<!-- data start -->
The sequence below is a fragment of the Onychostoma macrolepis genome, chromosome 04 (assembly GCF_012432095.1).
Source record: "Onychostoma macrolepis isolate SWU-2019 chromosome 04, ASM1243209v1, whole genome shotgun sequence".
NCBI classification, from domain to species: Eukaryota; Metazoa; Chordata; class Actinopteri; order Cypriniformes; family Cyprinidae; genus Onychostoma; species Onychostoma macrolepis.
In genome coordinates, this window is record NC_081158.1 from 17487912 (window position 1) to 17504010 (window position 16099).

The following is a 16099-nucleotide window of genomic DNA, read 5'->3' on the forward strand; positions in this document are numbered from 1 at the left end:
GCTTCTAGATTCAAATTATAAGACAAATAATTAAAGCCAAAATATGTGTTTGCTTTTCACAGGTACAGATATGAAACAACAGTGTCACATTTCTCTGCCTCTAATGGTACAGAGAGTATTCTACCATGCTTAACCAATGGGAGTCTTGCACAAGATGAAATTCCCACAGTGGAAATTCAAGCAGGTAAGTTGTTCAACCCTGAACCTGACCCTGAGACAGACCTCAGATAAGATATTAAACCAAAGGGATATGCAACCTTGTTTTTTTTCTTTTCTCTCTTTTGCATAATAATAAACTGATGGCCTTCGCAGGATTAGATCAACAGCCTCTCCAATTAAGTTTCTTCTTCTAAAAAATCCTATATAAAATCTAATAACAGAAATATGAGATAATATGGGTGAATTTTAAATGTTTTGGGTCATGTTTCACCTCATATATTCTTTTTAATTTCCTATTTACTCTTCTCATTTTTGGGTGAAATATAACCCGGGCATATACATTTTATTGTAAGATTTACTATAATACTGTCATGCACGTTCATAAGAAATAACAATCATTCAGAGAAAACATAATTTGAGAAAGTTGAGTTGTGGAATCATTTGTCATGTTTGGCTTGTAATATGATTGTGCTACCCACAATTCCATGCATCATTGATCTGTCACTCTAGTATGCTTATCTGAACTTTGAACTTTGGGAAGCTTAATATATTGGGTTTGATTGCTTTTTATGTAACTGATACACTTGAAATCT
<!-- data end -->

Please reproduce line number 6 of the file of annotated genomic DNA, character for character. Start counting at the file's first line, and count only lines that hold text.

GCTTCTAGATTCAAATTATAAGACAAATAATTAAAGCCAAAATATGTGTTTGCTTTTCACAGGTACAGATATGAAACAACAGTGTCACATTTCTCTGCCTCTAATGGTACAGAGAGTATTCTACCATGCTTAACCAATGGGAGTCTTGCACAAGATGAAATTCCCACAGTGGAAATTCAAGCAGGTAAGTTGTTCAACCCTGAACCTGACCCTGAGACAGACCTCAGATAAGATATTAAACCAAAGGGATATGCAACCTTGTTTTTTTTCTTTTCTCTCTTTTGCATAATAATAAACTGATGGCCTTCGCAGGATTAGATCAACAGCCTCTCCAATTAAGTTTCTTCTTCTAAAAAATCCTATATAAAATCTAATAACAGAAATATGAGATAATATGGGTGAATTTTAAATGTTTTGGGTCATGTTTCACCTCATATATTCTTTTTAATTTCCTATTTACTCTTCTCATTTTTGGGTGAAATATAACCCGGGCATATACATTTTATTGTAAGATTTACTATAATACTGTCATGCACGTTCATAAGAAATAACAATCATTCAGAGAAAACATAATTTGAGAAAGTTGAGTTGTGGAATCATTTGTCATGTTTGGCTTGTAATATGATTGTGCTACCCACAATTCCATGCATCATTGATCTGTCACTCTAGTATGCTTATCTGAACTTTGAACTTTGGGAAGCTTAATATATTGGGTTTGATTGCTTTTTATGTAACTGATACACTTGAAATCT